Updated: 02/10/2014 5:55 PM
Created: 02/10/2014 11:50 AM WHEC.com
By: Berkeley Brean
There’s a health alert tonight regarding the highly contagious disease, the measles. The student at the University of Rochester had measles, but has since recovered. Health officials put out a warning. They’re concerned about exposure and who was near this student when the student was sick.
The University of Rochester has narrowed it down to specific places and times.
-The Emergency Department waiting room from Jan 31 at 10:09 pm to Feb. 1 at 1:41 am
-In the Emergency Department treatment areas from Jan. 31 at 10:41 pm to Feb. 1 at 10:22 pm
-In the Extended Observation unit from Feb. 1 at 7:22 pm to Feb. 3 at 9:45 am
Dr. Paul Graman, UR Medicine, said, “People who know they were in those specific locations, at those specific times, need to address whether they are immune to measles or not.”
Dr. Byron Kennedy, Monroe County Health Director, said, “Our primary message to those individuals is that if you think you are not vaccinated or you haven't been immunized for measles and that you might have been exposed, then you should go to your primary care provider.”
Because of privacy laws, the doctors can’t say the name of the student, where the student lives or where the student came from. But they do say the only place the student was while he or she was sick was on campus and at the hospital. Now most of the people who came in contact with the student are immune because the University of Rochester requires immunizations of all students, faculty and staff and everyone who works at the hospital. The doctors say the vaccine is 99.7 percent effective.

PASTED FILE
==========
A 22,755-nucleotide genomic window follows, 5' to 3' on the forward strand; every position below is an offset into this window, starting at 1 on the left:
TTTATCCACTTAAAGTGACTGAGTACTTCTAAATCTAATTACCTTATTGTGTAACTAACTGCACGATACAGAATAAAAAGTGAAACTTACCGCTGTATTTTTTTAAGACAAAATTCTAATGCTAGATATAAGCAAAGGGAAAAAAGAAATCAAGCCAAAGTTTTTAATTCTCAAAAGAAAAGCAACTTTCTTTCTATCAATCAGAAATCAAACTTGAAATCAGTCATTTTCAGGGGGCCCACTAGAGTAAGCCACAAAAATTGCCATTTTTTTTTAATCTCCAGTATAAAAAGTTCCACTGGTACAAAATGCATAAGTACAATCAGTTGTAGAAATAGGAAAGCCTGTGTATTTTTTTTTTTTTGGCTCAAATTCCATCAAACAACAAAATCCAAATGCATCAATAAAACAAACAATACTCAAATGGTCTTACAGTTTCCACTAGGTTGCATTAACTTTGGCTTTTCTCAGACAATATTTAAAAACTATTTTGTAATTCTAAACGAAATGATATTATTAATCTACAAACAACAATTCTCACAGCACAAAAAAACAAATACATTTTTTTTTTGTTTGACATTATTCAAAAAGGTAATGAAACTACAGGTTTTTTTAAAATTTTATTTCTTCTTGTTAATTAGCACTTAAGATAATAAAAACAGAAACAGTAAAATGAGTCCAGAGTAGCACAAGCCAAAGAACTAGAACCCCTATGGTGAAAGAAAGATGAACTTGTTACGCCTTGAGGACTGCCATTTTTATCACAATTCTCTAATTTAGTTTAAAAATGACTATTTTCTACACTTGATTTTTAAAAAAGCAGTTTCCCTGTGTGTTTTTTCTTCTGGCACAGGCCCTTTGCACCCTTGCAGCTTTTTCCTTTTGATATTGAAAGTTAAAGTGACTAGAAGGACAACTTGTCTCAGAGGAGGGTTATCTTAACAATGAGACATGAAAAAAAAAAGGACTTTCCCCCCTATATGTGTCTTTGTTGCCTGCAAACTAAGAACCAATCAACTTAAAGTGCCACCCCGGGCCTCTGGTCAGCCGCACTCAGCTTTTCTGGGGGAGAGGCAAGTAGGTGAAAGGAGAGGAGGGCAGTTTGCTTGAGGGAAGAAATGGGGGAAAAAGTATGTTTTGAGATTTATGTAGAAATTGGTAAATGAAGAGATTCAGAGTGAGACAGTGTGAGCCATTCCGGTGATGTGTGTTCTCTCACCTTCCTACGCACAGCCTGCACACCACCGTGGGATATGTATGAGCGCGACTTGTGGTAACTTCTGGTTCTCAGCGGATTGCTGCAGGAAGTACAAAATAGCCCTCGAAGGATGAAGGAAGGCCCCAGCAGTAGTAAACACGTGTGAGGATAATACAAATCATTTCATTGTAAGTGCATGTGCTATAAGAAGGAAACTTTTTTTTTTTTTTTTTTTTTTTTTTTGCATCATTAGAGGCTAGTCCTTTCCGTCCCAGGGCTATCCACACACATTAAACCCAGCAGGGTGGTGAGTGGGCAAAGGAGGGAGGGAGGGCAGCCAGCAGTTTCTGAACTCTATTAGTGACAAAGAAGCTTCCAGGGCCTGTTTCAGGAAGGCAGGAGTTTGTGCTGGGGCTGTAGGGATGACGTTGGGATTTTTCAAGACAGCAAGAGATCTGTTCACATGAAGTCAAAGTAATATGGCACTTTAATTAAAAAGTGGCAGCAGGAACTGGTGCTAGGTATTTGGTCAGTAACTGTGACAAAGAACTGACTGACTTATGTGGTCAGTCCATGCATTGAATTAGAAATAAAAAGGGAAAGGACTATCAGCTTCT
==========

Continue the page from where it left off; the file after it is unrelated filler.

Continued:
Dr. Ralph Manchester, UR Medicine, said, “But on a campus of 10,000 students, that means there could be about 30 people who are in the three tenths of a percent.”
Courtney Astemborski, Senior at UR, said, “I know I've had my vaccinations. But I'm slightly worried because you're like, oh, will it work? But I'm hoping that since the vaccinations have happened, I'm okay.”
University of Rochester officials say they know every student, staff member and patient who was exposed and they are being contacted. What they don’t know is who the visitors, cops or EMTs are that were exposed. They want those people to check their immunization records and check with their doctor.
A person is considered immune if they have received two doses of Measles, Mumps, and Rubella (MMR) vaccine or if they was born before January 1, 1957 or has a history of laboratory-confirmed measles or has a blood test confirming measles immunity.
People who are not immune to measles, and who become ill with rash or fever should call their doctor.
Strong has set up an information line for individuals seeking further information: 585-275-0301.
For more information about measles, click here.